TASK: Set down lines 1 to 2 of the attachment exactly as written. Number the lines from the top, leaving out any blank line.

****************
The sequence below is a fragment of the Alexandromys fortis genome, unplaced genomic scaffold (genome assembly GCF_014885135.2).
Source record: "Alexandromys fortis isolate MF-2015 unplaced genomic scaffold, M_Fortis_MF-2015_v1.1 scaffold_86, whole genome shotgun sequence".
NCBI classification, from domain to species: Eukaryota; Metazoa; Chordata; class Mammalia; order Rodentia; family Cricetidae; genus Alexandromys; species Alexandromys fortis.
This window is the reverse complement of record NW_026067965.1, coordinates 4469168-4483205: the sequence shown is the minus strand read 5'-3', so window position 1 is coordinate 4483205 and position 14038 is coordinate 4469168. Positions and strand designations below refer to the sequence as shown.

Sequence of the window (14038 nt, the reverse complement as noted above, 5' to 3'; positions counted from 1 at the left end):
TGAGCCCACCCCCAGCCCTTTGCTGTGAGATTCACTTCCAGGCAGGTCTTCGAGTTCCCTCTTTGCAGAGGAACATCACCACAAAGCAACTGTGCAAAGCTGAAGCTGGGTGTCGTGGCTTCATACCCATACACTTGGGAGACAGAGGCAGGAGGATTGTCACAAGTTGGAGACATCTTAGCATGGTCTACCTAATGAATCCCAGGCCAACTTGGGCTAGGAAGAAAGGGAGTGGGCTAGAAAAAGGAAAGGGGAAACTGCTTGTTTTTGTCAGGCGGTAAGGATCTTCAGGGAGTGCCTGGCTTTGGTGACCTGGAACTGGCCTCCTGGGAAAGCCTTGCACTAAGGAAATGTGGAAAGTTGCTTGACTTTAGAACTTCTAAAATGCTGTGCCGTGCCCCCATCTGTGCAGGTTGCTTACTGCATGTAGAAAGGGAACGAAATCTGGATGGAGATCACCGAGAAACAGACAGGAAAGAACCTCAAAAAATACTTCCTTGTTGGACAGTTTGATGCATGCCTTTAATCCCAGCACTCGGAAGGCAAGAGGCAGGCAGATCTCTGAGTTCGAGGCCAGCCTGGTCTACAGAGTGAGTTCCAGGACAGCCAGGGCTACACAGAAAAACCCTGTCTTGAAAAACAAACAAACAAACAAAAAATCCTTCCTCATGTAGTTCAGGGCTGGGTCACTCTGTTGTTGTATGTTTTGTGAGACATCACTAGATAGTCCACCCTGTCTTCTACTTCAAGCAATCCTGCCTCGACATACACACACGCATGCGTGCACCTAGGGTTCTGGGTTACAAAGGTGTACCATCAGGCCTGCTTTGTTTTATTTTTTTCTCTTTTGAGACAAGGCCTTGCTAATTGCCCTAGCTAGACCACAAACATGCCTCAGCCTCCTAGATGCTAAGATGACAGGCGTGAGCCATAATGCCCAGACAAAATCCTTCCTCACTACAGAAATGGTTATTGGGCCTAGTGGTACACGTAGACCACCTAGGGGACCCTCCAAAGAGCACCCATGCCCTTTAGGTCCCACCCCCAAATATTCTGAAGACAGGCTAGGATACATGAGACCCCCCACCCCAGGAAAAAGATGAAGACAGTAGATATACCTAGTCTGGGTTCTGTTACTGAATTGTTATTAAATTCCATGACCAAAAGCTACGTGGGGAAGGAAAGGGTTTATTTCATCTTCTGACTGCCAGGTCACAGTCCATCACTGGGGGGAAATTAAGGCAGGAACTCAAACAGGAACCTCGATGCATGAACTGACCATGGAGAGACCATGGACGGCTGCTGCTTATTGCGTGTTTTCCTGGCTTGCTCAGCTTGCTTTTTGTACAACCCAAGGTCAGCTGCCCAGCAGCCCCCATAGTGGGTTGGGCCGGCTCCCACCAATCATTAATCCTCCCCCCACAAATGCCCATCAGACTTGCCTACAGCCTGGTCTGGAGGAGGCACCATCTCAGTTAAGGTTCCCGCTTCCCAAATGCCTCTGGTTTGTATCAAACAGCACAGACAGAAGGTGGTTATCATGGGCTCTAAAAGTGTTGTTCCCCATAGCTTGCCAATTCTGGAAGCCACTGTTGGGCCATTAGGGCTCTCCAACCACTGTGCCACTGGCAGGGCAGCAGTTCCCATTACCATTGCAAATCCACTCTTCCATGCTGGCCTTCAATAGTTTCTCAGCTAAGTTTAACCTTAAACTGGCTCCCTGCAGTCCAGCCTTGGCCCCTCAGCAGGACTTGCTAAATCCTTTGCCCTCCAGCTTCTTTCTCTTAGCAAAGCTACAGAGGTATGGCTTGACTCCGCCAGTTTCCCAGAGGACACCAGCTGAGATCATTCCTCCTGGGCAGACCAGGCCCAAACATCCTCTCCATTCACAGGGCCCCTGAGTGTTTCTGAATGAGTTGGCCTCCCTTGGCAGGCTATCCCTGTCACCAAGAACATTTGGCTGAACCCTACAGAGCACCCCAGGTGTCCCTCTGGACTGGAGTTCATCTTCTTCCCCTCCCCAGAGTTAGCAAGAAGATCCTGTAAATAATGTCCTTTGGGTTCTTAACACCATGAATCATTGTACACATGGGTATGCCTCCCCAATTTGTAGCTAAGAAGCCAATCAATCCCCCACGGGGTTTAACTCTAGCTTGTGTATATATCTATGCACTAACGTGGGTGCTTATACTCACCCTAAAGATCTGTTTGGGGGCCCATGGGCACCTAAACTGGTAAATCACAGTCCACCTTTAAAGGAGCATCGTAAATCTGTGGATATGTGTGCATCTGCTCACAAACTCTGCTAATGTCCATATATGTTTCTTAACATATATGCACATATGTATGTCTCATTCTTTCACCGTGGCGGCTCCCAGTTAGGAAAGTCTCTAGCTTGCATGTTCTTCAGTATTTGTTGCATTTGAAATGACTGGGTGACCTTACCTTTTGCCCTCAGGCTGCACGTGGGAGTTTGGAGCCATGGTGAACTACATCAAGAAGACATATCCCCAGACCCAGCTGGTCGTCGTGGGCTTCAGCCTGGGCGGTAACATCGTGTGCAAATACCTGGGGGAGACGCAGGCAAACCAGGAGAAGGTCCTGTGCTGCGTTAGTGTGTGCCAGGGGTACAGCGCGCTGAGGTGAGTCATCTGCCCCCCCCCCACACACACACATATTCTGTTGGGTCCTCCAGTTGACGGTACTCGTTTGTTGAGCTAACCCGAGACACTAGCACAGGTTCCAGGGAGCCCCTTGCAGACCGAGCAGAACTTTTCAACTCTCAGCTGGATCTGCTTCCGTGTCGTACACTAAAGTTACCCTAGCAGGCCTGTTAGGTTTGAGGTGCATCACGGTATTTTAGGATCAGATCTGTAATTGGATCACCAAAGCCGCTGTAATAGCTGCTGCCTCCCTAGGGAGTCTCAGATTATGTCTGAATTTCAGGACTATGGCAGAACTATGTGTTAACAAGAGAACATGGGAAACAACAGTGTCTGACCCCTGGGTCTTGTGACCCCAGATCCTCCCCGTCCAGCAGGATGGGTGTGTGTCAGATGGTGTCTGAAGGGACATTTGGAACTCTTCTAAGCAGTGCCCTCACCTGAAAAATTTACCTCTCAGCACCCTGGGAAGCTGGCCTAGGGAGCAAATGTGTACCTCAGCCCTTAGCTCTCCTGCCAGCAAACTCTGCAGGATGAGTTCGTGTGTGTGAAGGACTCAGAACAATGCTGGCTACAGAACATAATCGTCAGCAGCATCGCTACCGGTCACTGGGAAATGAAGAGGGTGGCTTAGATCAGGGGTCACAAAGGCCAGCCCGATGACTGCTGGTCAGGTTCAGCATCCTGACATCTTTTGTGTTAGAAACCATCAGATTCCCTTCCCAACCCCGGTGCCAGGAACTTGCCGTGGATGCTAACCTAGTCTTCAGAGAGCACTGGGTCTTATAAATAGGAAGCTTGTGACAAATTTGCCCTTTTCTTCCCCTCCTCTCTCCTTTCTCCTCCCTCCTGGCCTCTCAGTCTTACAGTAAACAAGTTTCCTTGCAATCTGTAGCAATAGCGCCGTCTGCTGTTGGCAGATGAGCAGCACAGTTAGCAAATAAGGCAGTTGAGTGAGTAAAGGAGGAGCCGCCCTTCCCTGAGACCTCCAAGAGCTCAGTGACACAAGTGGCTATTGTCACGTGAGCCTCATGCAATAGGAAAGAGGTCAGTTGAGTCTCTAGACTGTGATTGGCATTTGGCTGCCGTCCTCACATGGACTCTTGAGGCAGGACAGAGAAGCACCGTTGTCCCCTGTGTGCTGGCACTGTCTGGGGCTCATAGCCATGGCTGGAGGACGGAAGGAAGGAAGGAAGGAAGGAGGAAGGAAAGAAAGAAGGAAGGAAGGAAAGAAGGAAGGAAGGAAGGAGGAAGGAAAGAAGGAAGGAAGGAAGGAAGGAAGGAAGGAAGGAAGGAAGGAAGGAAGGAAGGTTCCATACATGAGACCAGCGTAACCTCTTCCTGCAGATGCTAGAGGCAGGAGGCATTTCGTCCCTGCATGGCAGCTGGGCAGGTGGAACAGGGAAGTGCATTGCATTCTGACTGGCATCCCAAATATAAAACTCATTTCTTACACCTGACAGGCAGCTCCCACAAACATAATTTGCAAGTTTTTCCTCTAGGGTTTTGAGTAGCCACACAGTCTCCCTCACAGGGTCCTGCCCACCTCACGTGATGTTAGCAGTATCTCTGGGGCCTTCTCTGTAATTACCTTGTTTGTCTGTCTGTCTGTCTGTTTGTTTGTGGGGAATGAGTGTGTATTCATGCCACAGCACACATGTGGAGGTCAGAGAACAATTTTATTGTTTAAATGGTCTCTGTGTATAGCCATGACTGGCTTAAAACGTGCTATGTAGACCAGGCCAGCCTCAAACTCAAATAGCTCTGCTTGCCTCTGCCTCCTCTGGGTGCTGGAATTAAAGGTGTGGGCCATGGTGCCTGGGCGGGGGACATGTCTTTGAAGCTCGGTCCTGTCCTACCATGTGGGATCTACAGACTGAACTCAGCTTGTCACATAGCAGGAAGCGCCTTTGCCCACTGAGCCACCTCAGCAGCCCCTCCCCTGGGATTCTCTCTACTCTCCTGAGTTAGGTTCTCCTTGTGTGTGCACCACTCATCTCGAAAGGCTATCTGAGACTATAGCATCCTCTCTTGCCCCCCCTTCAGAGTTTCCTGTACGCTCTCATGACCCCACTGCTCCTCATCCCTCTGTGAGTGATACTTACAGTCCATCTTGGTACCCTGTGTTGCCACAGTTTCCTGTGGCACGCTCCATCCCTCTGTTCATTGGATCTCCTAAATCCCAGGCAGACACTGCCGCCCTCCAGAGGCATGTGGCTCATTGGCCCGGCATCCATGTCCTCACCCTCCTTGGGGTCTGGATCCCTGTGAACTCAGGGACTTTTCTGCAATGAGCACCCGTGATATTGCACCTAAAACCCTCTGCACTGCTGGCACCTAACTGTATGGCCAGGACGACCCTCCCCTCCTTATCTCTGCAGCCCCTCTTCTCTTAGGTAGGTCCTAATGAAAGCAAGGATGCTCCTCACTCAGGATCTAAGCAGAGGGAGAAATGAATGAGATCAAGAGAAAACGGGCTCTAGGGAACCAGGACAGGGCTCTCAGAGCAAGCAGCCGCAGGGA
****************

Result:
The sequence below is a fragment of the Alexandromys fortis genome, unplaced genomic scaffold (genome assembly GCF_014885135.2).
Source record: "Alexandromys fortis isolate MF-2015 unplaced genomic scaffold, M_Fortis_MF-2015_v1.1 scaffold_86, whole genome shotgun sequence".